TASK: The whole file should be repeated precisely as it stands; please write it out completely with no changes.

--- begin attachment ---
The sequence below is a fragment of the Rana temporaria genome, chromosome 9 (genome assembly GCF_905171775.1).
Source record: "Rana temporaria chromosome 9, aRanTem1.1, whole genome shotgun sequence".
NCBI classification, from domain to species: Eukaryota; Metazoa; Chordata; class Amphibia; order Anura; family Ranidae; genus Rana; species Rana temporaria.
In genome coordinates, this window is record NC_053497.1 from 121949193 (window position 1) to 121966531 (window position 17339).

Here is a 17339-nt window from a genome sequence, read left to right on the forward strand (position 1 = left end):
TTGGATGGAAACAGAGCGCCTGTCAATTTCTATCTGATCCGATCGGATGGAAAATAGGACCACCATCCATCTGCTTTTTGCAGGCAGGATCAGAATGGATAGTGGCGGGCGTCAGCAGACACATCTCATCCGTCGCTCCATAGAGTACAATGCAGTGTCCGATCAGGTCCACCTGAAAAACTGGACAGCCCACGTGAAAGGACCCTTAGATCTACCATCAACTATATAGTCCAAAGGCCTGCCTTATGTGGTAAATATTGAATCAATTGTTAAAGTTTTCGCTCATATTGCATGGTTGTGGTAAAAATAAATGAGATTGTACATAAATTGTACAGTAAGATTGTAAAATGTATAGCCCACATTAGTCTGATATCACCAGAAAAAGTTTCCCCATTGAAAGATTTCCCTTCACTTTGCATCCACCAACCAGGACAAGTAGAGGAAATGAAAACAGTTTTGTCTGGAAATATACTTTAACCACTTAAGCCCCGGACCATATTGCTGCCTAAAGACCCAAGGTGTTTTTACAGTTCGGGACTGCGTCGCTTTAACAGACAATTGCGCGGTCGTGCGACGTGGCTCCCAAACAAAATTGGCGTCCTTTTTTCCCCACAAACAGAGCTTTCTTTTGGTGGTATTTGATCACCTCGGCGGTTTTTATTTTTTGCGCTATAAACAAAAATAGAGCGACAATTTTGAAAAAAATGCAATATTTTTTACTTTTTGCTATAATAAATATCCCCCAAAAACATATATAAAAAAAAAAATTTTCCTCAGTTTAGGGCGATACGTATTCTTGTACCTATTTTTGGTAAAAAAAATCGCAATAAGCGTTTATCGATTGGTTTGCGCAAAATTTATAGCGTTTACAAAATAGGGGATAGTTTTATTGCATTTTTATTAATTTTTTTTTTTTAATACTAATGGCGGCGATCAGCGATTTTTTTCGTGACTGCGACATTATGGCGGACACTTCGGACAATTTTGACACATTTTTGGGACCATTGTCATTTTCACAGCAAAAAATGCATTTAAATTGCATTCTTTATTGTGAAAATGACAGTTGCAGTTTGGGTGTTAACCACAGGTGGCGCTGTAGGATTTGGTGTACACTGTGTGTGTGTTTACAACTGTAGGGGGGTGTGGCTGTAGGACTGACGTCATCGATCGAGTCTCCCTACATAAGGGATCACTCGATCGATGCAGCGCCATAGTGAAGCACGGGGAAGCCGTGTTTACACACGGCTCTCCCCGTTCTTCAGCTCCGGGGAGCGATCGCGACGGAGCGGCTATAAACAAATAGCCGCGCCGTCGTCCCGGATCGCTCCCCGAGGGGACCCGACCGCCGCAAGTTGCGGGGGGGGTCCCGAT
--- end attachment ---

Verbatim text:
The sequence below is a fragment of the Rana temporaria genome, chromosome 9 (genome assembly GCF_905171775.1).
Source record: "Rana temporaria chromosome 9, aRanTem1.1, whole genome shotgun sequence".
NCBI classification, from domain to species: Eukaryota; Metazoa; Chordata; class Amphibia; order Anura; family Ranidae; genus Rana; species Rana temporaria.
In genome coordinates, this window is record NC_053497.1 from 121949193 (window position 1) to 121966531 (window position 17339).

Here is a 17339-nt window from a genome sequence, read left to right on the forward strand (position 1 = left end):
TTGGATGGAAACAGAGCGCCTGTCAATTTCTATCTGATCCGATCGGATGGAAAATAGGACCACCATCCATCTGCTTTTTGCAGGCAGGATCAGAATGGATAGTGGCGGGCGTCAGCAGACACATCTCATCCGTCGCTCCATAGAGTACAATGCAGTGTCCGATCAGGTCCACCTGAAAAACTGGACAGCCCACGTGAAAGGACCCTTAGATCTACCATCAACTATATAGTCCAAAGGCCTGCCTTATGTGGTAAATATTGAATCAATTGTTAAAGTTTTCGCTCATATTGCATGGTTGTGGTAAAAATAAATGAGATTGTACATAAATTGTACAGTAAGATTGTAAAATGTATAGCCCACATTAGTCTGATATCACCAGAAAAAGTTTCCCCATTGAAAGATTTCCCTTCACTTTGCATCCACCAACCAGGACAAGTAGAGGAAATGAAAACAGTTTTGTCTGGAAATATACTTTAACCACTTAAGCCCCGGACCATATTGCTGCCTAAAGACCCAAGGTGTTTTTACAGTTCGGGACTGCGTCGCTTTAACAGACAATTGCGCGGTCGTGCGACGTGGCTCCCAAACAAAATTGGCGTCCTTTTTTCCCCACAAACAGAGCTTTCTTTTGGTGGTATTTGATCACCTCGGCGGTTTTTATTTTTTGCGCTATAAACAAAAATAGAGCGACAATTTTGAAAAAAATGCAATATTTTTTACTTTTTGCTATAATAAATATCCCCCAAAAACATATATAAAAAAAAAAATTTTCCTCAGTTTAGGGCGATACGTATTCTTGTACCTATTTTTGGTAAAAAAAATCGCAATAAGCGTTTATCGATTGGTTTGCGCAAAATTTATAGCGTTTACAAAATAGGGGATAGTTTTATTGCATTTTTATTAATTTTTTTTTTTTAATACTAATGGCGGCGATCAGCGATTTTTTTCGTGACTGCGACATTATGGCGGACACTTCGGACAATTTTGACACATTTTTGGGACCATTGTCATTTTCACAGCAAAAAATGCATTTAAATTGCATTCTTTATTGTGAAAATGACAGTTGCAGTTTGGGTGTTAACCACAGGTGGCGCTGTAGGATTTGGTGTACACTGTGTGTGTGTTTACAACTGTAGGGGGGTGTGGCTGTAGGACTGACGTCATCGATCGAGTCTCCCTACATAAGGGATCACTCGATCGATGCAGCGCCATAGTGAAGCACGGGGAAGCCGTGTTTACACACGGCTCTCCCCGTTCTTCAGCTCCGGGGAGCGATCGCGACGGAGCGGCTATAAACAAATAGCCGCGCCGTCGTCCCGGATCGCTCCCCGAGGGGACCCGACCGCCGCAAGTTGCGGGGGGGGTCCCGAT